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Search & Seizure – Applicability of Exclusionary Rule: Private / Government Search, Generally

State v. Tomas Payano-Roman, 2006 WI 47, reversing 2005 WI App 118
For Payano-Roman: Timothy A. Provis


¶17      … Private searches are not subject to the Fourth Amendment’s protections because the Fourth Amendment applies only to government action. State v. Rogers, 148 Wis.  2d 243, 246, 435 N.W.2d 275 (Ct. App. 1988) ….¶18      The court of appeals in Rogers stated three requirements that must be met for a search to be a private search:

(1) the police may not initiate, encourage or participate in the private entity’s search; (2) the private entity must engage in the activity to further its own ends or purpose; and (3) the private entity must not conduct the search for the purpose of assisting governmental efforts.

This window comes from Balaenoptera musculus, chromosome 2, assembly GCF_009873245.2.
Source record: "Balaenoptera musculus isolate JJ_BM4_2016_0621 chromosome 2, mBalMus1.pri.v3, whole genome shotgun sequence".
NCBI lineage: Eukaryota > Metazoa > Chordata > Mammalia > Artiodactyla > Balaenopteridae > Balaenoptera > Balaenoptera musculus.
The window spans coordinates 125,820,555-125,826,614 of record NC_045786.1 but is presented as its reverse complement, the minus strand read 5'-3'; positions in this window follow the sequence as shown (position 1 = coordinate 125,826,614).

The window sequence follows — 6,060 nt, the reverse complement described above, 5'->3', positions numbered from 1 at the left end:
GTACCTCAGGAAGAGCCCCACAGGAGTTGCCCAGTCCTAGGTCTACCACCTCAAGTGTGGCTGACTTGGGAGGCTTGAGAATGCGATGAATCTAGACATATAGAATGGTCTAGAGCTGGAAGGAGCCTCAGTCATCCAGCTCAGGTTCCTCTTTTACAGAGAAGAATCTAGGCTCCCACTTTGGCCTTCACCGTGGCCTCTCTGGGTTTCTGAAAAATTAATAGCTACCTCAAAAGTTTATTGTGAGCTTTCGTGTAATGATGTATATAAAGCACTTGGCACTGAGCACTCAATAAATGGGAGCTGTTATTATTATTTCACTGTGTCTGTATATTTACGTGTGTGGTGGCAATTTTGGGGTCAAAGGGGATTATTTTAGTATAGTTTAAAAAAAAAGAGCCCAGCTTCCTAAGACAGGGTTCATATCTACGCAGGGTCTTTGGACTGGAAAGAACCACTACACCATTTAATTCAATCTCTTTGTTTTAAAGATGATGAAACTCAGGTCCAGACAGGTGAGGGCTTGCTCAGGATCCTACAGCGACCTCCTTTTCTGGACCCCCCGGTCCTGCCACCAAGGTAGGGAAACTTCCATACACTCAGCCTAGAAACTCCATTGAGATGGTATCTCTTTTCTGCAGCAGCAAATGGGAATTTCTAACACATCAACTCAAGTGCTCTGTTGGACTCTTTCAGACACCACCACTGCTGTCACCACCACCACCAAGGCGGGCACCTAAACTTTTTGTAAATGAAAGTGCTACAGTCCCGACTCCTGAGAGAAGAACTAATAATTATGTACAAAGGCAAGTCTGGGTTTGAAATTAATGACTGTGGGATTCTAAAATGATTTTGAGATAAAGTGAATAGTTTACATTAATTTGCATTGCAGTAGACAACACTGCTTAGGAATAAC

Rogers, 148 Wis.  2d at 246.

¶19      Similarly, a search may be deemed a government search when it is a “joint endeavor” between private and government actors ….

¶20      At the same time, however, the mere presence of a government official will not necessarily transform a private search into government action. …

¶23      We agree with the State that Payano-Roman had the burden of proof. Once the State raises the issue, asserting that a search is a private search, the defendant has the burden of proving by a preponderance of the evidence that government involvement in a search or seizure brought it within the protections of the Fourth Amendment. …

¶24      However, the circuit court’s determination of whether the search was a private search or a government search is not a finding of evidentiary or historical fact. Rather, it is ultimately a question of law subject to independent appellate review. …


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